Russia Recognized This Gay Couple’s Marriage, Then Forced Them to Flee to the Netherlands
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In January 2017, Pavel Stotsko and Yevgeny Voitsekhovsky (also spelled Eugene Wojciechowski) became the first Russian gay couple to have their marriage recognized by the Russian government, albeit by accident. The government backlash forced them to flee for the Netherlands, where they have recently attended a Pride parade, made friends with a gay couple and secured their permanent resident cards, something they call “a ticket to a real life” where they no longer have to hide.
In a recent interview, the two revealed how they met, how they got Russia to recognize their marriage and what life in the Netherlands has been like.
The Russian gay couple say they met on VKontakte, the Russian equivalent of Facebook, and quickly developed a relationship. Stotsko’s parents knew the two men had started living together, but his father didn’t realize that they were gay. His mom knew, but simply called theirs a “friendship.”
They got married in Copenhagen, Denmark on Jan. 4, 2018. And when they returned to Russia, Stotsko called the Register Office and asked if a foreign marriage could be accepted in Russia. After checking the federal Family Code, Stotsko learned that their marriage could technically be recognized because they had a marriage certificate.
The Russian gay couple then went to a government office that records marriages and provides passport stamps officially recognizing citizens’ marriages. They got the stamp easily.
Stotsko says, “At the time, the woman who did it saw that there were two men in front of her, but she wasn’t in any way shocked.”
The Russian gay couple became famous as they went on Russian news programs to discuss how they got the country to recognize their union. But when the office where they got their stamps was questioned by federal authorities, the office denied what it had done.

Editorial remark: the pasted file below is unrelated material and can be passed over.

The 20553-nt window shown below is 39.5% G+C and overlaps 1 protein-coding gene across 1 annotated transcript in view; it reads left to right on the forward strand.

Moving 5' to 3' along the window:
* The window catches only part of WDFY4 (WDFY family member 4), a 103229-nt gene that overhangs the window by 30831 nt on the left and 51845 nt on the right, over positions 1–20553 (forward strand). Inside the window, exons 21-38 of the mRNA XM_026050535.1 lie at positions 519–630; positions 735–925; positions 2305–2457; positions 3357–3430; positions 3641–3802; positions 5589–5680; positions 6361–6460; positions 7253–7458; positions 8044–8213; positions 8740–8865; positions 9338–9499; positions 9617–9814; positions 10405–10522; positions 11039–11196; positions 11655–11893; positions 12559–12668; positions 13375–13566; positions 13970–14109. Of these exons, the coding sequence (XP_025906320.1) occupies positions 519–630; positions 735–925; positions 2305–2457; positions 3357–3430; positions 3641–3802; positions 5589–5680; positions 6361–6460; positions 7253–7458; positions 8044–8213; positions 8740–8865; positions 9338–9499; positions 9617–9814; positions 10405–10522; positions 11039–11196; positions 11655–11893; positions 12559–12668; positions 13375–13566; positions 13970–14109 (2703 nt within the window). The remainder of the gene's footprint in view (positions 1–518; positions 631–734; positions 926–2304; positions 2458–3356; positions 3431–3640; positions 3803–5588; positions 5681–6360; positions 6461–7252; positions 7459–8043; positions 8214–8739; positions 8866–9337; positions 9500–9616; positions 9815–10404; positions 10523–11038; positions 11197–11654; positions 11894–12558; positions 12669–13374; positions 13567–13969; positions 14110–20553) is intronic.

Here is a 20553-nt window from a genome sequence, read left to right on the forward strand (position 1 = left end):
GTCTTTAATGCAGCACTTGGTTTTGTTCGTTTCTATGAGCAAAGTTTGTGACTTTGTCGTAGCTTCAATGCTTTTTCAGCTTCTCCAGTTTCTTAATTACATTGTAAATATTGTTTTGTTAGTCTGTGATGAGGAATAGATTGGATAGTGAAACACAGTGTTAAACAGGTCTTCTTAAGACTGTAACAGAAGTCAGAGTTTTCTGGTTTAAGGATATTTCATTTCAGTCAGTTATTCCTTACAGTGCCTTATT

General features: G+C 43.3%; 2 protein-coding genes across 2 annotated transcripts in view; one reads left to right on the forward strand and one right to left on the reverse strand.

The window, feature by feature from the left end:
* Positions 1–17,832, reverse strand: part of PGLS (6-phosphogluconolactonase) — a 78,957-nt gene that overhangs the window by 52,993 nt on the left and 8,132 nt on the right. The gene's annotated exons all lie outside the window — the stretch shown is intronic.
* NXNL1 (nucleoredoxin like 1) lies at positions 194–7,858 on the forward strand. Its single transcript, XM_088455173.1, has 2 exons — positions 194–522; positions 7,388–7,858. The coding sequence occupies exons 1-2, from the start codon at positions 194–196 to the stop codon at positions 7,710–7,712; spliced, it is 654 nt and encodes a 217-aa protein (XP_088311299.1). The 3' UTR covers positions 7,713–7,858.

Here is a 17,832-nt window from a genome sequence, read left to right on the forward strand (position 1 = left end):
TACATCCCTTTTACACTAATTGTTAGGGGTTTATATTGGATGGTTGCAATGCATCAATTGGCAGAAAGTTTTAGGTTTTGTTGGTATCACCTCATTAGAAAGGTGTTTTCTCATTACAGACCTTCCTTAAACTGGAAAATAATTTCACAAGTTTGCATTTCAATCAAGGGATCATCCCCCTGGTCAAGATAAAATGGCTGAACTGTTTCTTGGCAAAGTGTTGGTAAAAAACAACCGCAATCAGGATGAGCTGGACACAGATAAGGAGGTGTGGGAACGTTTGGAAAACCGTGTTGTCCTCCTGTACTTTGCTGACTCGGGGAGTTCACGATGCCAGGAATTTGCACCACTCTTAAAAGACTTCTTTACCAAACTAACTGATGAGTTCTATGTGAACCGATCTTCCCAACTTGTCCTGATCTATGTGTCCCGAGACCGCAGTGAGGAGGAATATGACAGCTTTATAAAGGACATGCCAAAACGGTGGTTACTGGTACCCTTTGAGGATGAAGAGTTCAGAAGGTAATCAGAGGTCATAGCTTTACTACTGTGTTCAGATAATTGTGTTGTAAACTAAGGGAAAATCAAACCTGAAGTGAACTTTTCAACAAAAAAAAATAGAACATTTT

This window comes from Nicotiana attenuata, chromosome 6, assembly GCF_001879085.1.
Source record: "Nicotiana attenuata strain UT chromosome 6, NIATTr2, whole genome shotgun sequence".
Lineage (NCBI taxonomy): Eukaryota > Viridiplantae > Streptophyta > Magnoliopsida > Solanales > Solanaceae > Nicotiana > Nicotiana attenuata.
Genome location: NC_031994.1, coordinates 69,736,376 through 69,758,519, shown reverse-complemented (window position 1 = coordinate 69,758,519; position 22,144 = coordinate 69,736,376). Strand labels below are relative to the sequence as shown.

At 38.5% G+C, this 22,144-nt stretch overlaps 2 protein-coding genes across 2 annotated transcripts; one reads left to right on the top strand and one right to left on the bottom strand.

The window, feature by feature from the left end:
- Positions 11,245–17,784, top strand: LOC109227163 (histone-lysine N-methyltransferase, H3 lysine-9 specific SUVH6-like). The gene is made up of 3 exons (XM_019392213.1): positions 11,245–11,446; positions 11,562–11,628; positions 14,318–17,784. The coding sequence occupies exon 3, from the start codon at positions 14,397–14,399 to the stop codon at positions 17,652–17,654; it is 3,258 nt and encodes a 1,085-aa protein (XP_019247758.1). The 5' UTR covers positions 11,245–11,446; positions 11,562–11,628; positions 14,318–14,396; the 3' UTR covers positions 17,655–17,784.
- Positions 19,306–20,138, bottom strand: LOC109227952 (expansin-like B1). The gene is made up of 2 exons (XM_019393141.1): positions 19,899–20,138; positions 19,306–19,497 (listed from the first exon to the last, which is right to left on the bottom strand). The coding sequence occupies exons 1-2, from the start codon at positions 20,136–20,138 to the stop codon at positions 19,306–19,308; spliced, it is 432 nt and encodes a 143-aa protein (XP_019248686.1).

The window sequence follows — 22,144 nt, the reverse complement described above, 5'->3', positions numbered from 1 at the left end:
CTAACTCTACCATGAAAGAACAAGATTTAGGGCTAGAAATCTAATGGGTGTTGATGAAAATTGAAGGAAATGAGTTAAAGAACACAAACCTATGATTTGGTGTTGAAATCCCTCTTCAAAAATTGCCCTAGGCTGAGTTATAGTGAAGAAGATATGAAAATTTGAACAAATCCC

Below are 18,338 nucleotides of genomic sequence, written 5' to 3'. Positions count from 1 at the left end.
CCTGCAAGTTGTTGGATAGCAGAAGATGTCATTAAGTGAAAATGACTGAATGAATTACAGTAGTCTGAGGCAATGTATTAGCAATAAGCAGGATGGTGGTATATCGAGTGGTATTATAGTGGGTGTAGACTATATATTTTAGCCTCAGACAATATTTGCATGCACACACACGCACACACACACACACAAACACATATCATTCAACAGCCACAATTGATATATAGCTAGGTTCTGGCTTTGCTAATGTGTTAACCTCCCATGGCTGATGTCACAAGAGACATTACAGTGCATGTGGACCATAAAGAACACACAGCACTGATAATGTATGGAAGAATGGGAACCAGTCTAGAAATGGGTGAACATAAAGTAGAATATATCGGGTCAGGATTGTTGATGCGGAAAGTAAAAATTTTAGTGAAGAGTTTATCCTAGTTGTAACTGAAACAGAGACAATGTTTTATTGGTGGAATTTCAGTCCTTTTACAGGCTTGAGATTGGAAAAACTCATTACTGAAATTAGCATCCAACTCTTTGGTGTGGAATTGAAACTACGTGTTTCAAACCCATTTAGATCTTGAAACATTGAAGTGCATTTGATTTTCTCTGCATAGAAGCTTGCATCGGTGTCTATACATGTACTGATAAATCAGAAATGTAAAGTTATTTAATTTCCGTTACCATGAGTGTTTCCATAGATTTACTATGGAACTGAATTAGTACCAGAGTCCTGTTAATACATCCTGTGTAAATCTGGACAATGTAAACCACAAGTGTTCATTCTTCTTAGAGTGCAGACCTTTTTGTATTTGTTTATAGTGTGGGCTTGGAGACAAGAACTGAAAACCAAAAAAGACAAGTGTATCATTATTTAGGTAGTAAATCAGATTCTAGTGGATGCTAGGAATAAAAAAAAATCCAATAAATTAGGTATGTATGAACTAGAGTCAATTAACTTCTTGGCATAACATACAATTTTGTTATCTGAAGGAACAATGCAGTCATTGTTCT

Next, plainclothes officers began banging on their door. Their internet and power got cut off and the government sent them a letter declaring their passports as invalid. People began contacting them, issuing death threats and warning them about the seriousness of what they’d done. Soon, both men had packed their things and fled to the Netherlands.
Now, Stotsko is trying to get his Russian certification as a surgeon recognized in the country while Voitsekhovsky continues to study medicine. They talk to their parents regularly online and have made friends with an older local gay couple as part of their language learning classes for Dutch and English.
When asked whether they thought it was naive to suspect that the law would protect their marriage despite the anti-LGBTQ animus of Russian President Vladimir Putin, Stotsko replied, “If we remember Putin’s words, he always likes to say, that in Russia everything follows the law. Now we understand that, yes, it was naive to follow the law in Russia because laws don’t work there.”
Voitsekhovsky said that the couple recently went to a Pride parade, a new experience for them.
“We went to gay parade in Amsterdam and there we could hold hands in public for the first time in the street because we saw same-sex couples — females, males — who were also walking holding hands without any problems. No one was abusing them by shouting insults behind their backs. No one was threatened physically. We know that we are in a safe environment.”